For Tillich, the existential questions of human existence are associated with the field of philosophy and, more specifically, ontology (the study of being). This is because, according to Tillich, a lifelong pursuit of philosophy reveals that the central question of every philosophical inquiry always comes back to the question of being, or what it means to be, to exist, to be a finite human being.
To be correlated with these questions are the theological answers, themselves derived from Christian revelation. The task of the philosopher primarily involves developing the questions, whereas the task of the theologian primarily involves developing the answers to these questions.
However, it should be remembered that the two tasks overlap and include one another: the theologian must be somewhat of a philosopher and vice versa, for Tillich’s notion of faith as “ultimate concern” necessitates that the theological answer be correlated with, compatible with, and in response to the general ontological question which must be developed independently from the answers.
Thus, on one side of the correlation lies an ontological analysis of the human situation, whereas on the other is a presentation of the Christian message as a response to this existential dilemma. For Tillich, no formulation of the question can contradict the theological answer. This is because the Christian message claims, a priori, that the logos “who became flesh” is also the universal logos of the Greeks.
In addition to the intimate relationship between philosophy and theology, another important aspect of the method of correlation is Tillich’s distinction between form and content in the theological answers. While the nature of revelation determines the actual content of the theological answers, the character of the questions determines the form of these answers.
This is because, for Tillich, theology must be an answering theology, or apologetic theology. God is called the “ground of being” because God is the answer to the ontological threat of non-being, and this characterization of the theological answer in philosophical terms means that the answer has been conditioned (insofar as its form is considered) by the question.
Throughout the Systematic Theology, Tillich is careful to maintain this distinction between form and content without allowing one to be inadvertently conditioned by the other. Many criticisms of Tillich’s methodology revolve around this issue of whether the integrity of the Christian message is really maintained when its form is conditioned by philosophy.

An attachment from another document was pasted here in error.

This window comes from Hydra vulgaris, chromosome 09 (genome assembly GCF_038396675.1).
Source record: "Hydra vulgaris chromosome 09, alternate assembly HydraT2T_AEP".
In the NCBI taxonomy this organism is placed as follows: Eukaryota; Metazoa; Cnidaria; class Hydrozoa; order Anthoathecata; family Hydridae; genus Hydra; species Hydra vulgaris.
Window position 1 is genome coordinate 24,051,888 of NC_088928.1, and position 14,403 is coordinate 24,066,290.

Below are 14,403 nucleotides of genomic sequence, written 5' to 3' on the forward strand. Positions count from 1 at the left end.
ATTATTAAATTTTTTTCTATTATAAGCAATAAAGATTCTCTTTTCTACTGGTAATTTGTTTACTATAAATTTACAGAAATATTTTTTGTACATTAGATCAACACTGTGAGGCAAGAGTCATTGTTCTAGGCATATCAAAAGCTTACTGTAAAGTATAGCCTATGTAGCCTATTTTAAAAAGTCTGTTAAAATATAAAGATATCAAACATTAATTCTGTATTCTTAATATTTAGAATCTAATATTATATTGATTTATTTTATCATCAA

The theological answer is also determined by the sources of theology, our experience, and the norm of theology. Though the form of the theological answers are determined by the character of the question, these answers (which “are contained in the revelatory events on which Christianity is based”) are also “taken by systematic theology from the sources, through the medium, under the norm.”
There are three main sources of systematic theology: the Bible, Church history, and the history of religion and culture. Experience is not a source but a medium through which the sources speak. And the norm of theology is that by which both sources and experience are judged with regard to the content of the Christian faith.
There is also the question of the validity of the method of correlation. Certainly one could reject the method on the grounds that there is no a priori reason for its adoption. But Tillich claims that the method of any theology and its system are interdependent. That is, an absolute methodological approach cannot be adopted because the method is continually being determined by the system and the objects of theology.
God Above God
Throughout most of his works Paul Tillich provides an apologetic and alternative ontological view of God. Traditional medieval philosophical theology in the work of figures such as St. Anselm, Thomas Aquinas, Duns Scotus, and William of Ockham tended to understand God as the highest existing Being, to which predicates such as omnipotence, omniscience, omnipresence, goodness, righteousness, holiness, etc. may be ascribed.